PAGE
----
Hammond Yells How FHSU Will Deal with Latest Budget Cut, Ease Tuition Impact and Boost Local Economy
Fort Hayes State University - July 03, 2009
HAYS, Kan. -- President Edward H. Hammond said today that Fort Hays State University would use its nearly $2.8 million share of federal stimulus money to provide tuition relief and to stimulate the Ellis County economy by supporting deferred maintenance projects.
He also explained how FHSU would absorb the latest 2-percent cut in funding that Gov. Mark Parkinson announced Thursday morning in Topeka.
As the state of Kansas has struggled since last fall with declining revenues, universities in the Kansas Board of Regents system first had to reduce their budgets during the 2009 fiscal year, which ended on Tuesday (June 30), and then had to make further cuts in their base budgets for the new fiscal year that began on Wednesday. A cut of 10 percent and another 2 percent in unfunded mandates (university expenditures required but not funded by the state) originally caused a 12-percent reduction in FHSU's FY2010 budget. The additional cut announced Thursday brings the total impact to 14 percent.
"We will be able to cover the additional 2-percent cut, which totals $678,000, with one-time strategic planning money," President Hammond said during a morning news conference on the FHSU campus. "Just as we used strategic planning money to cover the rescissions in the FY2009 budget, we will use that budget line again this year to protect the operating budgets of our academic departments and support offices."
By using money that was budgeted in the strategic planning process for action plans, the university will again have to postpone some innovations and new initiatives, but it will avoid making further cuts in department operating budgets that are needed to implement the efficiencies-and-growth budget model.
The Friday morning news conference was unusual because it falls on an official state holiday. "These are unusual and difficult times and I knew the FHSU family and the local community would be anxious to hear how the latest cut announced on Thursday by the governor would affect the university. I did not want to wait until after the Fourth of July holiday to explain our response," the president said.
Dr. Hammond also used the news conference to announce programs and projects that will be funded with the $2,786,646 in federal stimulus money that FHSU will receive.
"Two of the planning principles we've been following since this financial crisis began last fall are to keep costs down for students and to minimize negative financial impacts on the local community," he said. "We are creating a Tuition Incentive Program, or TIP, that will reward our current students' good academic performance by greatly reducing the tuition hike that was recently announced. We are creating the Stressed Kansans Scholarship Program for workers who have lost their jobs and want to return to school. Also, we will commit a major share of the stimulus money into deferred maintenance projects, which will preserve and enhance segments of the university's infrastructure while also stimulating the local economy by creating jobs and increasing the demand for goods and services."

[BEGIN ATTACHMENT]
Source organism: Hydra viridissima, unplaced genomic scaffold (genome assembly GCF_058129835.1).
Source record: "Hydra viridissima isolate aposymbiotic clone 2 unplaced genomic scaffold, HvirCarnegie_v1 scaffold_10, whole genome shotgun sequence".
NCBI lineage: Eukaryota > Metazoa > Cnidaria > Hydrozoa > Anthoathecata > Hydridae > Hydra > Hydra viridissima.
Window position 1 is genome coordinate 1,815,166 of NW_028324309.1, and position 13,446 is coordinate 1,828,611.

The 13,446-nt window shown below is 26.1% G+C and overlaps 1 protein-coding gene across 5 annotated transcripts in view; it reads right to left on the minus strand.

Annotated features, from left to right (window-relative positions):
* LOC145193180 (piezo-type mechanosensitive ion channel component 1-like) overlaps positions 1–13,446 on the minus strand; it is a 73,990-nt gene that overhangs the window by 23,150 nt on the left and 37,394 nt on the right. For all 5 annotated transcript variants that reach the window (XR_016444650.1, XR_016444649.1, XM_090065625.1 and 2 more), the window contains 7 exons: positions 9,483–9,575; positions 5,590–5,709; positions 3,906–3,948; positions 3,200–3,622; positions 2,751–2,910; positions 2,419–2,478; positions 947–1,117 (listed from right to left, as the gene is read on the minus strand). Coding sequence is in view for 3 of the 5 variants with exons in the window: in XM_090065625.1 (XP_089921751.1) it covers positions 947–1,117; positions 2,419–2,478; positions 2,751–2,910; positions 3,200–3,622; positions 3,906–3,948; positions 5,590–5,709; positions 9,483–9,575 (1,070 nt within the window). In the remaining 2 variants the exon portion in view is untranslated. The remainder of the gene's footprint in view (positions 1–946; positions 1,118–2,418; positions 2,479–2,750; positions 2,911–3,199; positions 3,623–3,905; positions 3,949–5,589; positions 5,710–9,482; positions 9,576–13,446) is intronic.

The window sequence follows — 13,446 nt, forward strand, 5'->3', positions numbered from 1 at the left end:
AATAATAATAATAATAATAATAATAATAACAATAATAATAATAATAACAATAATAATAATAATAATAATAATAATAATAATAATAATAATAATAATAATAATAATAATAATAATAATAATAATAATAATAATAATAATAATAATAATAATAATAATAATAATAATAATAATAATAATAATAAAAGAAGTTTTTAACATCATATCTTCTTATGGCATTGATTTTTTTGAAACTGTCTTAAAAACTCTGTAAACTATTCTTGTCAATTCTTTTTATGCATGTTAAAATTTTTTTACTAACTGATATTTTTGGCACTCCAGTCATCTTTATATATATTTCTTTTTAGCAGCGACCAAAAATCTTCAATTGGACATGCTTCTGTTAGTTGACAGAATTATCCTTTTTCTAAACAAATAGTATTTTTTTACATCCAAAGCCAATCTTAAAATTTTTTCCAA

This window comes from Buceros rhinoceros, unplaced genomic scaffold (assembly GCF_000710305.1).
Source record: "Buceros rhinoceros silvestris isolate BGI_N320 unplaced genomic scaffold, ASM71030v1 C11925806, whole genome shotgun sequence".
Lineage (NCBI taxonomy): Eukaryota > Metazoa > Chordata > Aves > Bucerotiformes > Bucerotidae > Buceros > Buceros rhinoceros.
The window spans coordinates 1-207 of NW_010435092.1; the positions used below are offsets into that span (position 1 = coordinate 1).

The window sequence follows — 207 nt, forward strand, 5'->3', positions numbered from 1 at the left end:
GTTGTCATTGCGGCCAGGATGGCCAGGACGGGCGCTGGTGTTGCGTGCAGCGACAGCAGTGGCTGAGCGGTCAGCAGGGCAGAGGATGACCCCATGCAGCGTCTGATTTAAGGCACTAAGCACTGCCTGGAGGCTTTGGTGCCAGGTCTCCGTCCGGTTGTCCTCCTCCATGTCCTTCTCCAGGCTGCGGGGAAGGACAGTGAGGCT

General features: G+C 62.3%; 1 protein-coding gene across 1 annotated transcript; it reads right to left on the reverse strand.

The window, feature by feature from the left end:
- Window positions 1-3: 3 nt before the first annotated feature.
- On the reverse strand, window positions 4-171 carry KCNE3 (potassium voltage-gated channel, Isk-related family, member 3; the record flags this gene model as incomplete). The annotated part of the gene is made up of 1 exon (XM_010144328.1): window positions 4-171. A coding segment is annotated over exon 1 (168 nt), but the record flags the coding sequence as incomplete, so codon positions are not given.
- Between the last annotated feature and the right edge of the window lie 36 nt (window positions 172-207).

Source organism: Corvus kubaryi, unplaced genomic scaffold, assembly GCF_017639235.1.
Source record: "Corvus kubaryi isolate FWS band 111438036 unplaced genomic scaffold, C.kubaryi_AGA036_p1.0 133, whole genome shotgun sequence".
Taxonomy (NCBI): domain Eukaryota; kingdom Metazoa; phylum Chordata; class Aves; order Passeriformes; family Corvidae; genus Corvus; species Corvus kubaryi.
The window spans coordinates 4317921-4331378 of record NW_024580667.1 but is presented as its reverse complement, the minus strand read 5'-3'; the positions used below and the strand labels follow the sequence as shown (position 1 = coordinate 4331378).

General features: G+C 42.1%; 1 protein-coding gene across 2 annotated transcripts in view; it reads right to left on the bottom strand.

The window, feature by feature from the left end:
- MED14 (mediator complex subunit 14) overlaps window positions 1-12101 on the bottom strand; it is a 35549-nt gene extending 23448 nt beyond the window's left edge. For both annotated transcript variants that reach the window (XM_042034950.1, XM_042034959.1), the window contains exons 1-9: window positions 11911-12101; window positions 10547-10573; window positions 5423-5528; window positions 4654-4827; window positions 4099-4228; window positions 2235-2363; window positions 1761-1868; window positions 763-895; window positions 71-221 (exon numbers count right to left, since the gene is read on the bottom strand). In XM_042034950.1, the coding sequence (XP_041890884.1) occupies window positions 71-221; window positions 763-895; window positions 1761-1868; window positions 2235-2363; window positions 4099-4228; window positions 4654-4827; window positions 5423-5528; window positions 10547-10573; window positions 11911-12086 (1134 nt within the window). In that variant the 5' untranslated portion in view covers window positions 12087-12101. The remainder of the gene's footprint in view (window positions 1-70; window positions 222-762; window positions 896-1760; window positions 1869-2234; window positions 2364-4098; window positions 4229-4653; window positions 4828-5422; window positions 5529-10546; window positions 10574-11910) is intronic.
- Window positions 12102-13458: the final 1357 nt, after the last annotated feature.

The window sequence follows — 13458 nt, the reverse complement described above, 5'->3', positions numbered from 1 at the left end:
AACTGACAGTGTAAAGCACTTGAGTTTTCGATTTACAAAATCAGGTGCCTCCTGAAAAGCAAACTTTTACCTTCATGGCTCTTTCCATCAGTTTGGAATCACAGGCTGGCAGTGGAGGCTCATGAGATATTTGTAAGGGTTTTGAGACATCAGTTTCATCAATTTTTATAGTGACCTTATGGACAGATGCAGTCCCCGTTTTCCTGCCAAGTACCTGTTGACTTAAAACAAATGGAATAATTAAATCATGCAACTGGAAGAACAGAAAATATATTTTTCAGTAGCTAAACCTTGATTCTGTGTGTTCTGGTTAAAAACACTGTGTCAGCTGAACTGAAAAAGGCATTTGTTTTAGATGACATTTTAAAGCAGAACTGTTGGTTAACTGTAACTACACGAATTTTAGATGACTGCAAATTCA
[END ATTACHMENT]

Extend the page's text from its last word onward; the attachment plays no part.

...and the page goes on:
Out of the nearly $2.8 million in stimulus money, more than a half-million dollars will be used for tuition relief in these special FHSU programs for in-state students:
The lion's share, more than 80 percent, of FHSU's stimulus money -- $2,200,646 -- will be used for deferred maintenance projects:
In addition to tuition and deferred maintenance, the president said $50,000 of the stimulus money would be used to replace outdated computers for faculty. That is one of the expenditures usually covered with strategic planning money.
"The deferred maintenance projects are not glamorous," the president said, "but as Dana Cunningham, our director of Facilities Planning, puts it, 'We don't see these things, but we need them.'"
Finally, President Hammond used the news conference to provide a status report on changes in operations during the summer term that were designed to produce savings in energy costs. "We replaced most but not all of our on-campus classes with Virtual College classes, and we moved to a four-day work schedule of 10-hour days that allows us to shut down air conditioning in nearly all the campus building from Friday through Sunday," he said. "By providing the convenience of virtual classes while maintaining about 30 essential on-campus classes, we have actually seen an increase in enrollment. We are only about halfway through the summer term and we had students enrolled in 16,068 credit hours as of this Wednesday, compared to only 15,986 credit hours for the entire summer term a year ago."
He said that even with the increase in enrollment, FHSU had seen a significant reduction in energy consumption this summer thanks to the changes in operations and other energy-saving efforts by university personnel. "Our electricity usage in June was 1,125,280 kwh, a decrease of more than 27 percent from the average of 1,551,000 kwh in June during the three previous summers," the president said.
"As you can see, our efficiencies-and-growth budget model is working," President Hammond concluded. "But, we cannot absorb further cuts to our budget without it significantly harming the education and other services we provide to Kansans."